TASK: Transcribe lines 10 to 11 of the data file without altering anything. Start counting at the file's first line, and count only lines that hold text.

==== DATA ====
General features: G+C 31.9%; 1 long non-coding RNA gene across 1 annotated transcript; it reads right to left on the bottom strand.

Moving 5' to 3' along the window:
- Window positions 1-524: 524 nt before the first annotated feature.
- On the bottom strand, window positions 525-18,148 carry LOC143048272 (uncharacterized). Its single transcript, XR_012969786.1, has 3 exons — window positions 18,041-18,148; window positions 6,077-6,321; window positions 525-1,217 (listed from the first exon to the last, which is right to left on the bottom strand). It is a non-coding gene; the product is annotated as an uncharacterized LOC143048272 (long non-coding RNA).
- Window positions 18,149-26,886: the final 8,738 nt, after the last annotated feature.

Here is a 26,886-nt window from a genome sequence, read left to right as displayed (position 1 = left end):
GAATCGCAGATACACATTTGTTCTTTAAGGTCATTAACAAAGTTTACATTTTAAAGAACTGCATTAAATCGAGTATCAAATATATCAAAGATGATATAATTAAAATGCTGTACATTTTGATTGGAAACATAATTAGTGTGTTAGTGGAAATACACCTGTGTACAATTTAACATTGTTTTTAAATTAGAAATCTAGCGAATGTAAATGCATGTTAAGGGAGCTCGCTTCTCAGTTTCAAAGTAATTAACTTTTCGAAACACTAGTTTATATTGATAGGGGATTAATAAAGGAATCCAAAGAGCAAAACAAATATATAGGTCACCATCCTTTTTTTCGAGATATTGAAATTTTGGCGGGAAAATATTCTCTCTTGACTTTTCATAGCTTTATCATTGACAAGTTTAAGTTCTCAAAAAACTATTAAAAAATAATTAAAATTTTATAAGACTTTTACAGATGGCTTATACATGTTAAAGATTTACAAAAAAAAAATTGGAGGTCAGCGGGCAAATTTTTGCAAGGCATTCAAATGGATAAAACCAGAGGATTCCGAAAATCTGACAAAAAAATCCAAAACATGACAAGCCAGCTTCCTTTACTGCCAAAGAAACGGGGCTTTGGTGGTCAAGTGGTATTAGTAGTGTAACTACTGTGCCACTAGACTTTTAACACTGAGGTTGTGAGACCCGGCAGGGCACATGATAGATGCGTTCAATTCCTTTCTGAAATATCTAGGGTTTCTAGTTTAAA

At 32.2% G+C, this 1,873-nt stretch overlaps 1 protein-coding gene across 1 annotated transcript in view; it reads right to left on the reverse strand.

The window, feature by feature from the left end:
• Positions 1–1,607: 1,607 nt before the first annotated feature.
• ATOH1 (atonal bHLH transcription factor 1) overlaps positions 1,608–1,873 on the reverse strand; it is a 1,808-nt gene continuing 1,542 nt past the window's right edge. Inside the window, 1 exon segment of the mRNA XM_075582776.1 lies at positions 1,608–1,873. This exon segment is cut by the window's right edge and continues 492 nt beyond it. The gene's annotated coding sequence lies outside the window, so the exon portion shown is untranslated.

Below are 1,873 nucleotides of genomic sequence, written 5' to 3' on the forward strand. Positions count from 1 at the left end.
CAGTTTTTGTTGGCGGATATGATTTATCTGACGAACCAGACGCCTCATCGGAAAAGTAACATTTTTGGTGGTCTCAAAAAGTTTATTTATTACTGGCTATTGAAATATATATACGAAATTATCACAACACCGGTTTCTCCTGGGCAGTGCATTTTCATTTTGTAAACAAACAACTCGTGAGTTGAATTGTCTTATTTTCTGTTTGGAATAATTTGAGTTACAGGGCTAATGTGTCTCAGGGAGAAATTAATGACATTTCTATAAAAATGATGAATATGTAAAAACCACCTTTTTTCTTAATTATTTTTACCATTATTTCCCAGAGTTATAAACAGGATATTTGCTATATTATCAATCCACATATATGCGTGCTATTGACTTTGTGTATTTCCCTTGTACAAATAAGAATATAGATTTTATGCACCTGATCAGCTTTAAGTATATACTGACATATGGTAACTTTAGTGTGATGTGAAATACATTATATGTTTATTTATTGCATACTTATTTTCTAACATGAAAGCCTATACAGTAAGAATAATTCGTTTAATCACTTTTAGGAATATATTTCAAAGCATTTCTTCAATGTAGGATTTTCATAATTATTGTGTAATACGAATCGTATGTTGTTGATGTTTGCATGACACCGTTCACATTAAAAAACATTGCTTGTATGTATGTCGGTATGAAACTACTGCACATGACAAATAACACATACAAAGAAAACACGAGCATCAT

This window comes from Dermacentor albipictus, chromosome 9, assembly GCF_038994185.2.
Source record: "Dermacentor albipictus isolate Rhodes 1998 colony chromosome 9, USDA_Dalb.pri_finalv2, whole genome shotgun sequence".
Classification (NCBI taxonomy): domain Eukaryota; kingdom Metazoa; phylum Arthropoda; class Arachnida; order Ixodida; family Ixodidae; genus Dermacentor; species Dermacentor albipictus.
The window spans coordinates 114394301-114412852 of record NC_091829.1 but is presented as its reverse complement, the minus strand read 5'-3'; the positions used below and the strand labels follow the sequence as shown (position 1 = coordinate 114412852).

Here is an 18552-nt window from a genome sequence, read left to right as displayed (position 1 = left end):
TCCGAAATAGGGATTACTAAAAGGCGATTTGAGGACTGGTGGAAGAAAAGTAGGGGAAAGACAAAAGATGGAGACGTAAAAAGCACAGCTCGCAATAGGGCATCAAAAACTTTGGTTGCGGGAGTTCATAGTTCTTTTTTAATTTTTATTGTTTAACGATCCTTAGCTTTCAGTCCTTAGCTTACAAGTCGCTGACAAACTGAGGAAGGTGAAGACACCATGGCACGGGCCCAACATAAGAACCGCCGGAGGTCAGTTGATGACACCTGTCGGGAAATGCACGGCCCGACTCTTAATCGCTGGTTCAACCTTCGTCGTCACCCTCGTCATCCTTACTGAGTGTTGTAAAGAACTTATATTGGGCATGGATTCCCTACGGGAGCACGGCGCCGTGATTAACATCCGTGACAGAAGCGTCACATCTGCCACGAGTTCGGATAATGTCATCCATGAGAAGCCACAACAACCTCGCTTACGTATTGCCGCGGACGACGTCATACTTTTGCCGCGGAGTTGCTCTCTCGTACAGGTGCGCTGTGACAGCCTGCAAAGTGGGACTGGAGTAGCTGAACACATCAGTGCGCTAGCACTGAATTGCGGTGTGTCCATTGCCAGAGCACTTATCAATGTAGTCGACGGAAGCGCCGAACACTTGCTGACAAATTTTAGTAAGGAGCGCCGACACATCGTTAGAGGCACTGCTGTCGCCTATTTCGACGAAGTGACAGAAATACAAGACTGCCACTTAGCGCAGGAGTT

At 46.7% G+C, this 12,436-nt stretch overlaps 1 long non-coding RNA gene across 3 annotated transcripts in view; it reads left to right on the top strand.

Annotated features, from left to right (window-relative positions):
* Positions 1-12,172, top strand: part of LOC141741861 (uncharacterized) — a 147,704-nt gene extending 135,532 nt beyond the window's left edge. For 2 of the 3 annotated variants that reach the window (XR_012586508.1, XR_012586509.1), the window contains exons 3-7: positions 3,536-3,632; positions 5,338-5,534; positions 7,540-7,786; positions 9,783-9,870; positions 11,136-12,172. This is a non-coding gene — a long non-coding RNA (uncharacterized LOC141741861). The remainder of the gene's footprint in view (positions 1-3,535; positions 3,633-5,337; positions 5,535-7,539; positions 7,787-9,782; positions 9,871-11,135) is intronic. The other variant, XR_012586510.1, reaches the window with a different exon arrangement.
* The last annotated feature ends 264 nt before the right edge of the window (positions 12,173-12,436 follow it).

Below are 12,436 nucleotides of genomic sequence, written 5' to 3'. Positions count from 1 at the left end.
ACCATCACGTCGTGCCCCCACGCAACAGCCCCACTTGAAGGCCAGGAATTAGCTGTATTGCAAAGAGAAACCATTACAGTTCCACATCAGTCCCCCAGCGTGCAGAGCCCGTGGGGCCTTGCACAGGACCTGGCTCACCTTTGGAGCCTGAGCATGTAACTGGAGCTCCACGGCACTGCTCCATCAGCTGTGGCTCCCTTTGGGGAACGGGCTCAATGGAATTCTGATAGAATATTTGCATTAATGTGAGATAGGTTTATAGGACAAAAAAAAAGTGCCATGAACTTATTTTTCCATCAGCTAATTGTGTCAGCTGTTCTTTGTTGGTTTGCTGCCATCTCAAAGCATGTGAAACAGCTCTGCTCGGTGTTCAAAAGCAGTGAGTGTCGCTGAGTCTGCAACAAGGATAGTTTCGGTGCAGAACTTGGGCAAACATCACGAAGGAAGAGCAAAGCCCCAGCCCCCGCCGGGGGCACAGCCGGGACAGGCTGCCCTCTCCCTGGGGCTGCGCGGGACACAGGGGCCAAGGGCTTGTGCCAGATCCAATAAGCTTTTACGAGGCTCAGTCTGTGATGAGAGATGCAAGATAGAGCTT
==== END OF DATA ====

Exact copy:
• Positions 1–1,607: 1,607 nt before the first annotated feature.
• ATOH1 (atonal bHLH transcription factor 1) overlaps positions 1,608–1,873 on the reverse strand; it is a 1,808-nt gene continuing 1,542 nt past the window's right edge. Inside the window, 1 exon segment of the mRNA XM_075582776.1 lies at positions 1,608–1,873. This exon segment is cut by the window's right edge and continues 492 nt beyond it. The gene's annotated coding sequence lies outside the window, so the exon portion shown is untranslated.